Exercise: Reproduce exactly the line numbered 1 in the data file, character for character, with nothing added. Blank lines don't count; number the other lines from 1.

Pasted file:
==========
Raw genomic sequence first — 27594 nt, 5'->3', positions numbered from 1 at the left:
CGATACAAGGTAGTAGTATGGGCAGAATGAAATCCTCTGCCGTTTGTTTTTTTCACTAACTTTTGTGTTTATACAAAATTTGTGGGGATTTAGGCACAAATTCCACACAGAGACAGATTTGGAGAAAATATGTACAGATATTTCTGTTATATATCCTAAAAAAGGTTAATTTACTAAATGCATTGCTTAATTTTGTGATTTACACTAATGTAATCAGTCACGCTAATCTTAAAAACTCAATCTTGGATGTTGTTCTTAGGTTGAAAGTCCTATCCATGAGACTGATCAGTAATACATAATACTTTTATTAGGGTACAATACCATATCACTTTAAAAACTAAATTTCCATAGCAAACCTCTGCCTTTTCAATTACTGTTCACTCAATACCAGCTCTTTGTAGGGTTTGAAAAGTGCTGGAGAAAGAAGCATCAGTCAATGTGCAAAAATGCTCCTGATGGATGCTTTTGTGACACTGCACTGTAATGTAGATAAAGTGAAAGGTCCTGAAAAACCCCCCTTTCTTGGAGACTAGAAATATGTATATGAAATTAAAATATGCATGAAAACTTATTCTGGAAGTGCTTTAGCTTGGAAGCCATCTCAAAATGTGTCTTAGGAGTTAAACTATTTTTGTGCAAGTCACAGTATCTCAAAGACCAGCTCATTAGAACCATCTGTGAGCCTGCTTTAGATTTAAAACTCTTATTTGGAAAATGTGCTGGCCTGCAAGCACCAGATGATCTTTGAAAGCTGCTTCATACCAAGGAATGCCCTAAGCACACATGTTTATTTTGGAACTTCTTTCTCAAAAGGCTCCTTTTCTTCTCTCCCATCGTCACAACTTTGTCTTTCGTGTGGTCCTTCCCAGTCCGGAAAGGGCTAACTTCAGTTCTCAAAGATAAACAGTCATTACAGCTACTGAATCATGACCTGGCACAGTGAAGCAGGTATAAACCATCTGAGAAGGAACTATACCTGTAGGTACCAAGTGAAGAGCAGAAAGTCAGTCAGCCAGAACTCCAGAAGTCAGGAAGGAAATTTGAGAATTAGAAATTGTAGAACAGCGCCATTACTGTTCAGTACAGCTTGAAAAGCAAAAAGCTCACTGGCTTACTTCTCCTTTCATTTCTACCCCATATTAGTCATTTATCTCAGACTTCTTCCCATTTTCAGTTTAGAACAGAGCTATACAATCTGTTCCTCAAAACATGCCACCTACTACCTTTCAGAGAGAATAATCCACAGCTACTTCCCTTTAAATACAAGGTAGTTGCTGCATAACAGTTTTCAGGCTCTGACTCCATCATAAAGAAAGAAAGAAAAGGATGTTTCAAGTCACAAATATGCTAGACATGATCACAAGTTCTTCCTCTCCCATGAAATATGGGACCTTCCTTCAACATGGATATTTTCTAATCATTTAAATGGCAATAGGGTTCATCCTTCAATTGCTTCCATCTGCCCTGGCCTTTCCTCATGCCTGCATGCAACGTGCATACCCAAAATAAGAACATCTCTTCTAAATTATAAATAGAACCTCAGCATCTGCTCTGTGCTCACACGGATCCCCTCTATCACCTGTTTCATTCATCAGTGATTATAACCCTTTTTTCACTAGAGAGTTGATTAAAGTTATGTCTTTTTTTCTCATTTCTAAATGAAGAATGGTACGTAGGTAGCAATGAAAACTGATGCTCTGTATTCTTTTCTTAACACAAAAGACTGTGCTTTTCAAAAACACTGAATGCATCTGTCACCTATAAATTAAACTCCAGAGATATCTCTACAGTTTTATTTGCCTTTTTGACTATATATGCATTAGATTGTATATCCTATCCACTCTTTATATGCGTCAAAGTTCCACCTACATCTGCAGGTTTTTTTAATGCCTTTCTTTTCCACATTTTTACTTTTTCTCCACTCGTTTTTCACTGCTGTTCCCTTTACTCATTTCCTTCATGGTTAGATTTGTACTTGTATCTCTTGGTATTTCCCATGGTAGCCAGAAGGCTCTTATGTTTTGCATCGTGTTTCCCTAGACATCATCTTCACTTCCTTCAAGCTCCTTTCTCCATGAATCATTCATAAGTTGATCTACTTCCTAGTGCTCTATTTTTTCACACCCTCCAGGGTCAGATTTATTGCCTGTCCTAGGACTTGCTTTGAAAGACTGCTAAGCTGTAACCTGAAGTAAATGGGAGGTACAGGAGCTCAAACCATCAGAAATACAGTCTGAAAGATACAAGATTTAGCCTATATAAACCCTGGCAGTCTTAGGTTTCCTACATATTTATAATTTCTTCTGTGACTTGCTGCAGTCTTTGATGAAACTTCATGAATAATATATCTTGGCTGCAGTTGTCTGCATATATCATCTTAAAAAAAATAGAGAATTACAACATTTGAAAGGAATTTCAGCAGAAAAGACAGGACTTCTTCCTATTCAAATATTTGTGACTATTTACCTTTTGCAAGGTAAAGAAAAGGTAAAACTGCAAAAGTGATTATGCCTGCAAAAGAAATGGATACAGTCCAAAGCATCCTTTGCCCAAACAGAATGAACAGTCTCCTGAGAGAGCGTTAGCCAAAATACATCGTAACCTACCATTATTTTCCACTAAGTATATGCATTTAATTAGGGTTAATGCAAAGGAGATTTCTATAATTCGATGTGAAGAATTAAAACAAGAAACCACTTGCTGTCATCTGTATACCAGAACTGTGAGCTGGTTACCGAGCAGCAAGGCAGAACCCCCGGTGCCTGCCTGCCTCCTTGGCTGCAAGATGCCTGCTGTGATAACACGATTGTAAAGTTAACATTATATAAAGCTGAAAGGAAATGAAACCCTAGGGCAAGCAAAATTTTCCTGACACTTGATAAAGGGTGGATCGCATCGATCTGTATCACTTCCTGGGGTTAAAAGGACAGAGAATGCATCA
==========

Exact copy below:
Raw genomic sequence first — 27594 nt, 5'->3', positions numbered from 1 at the left: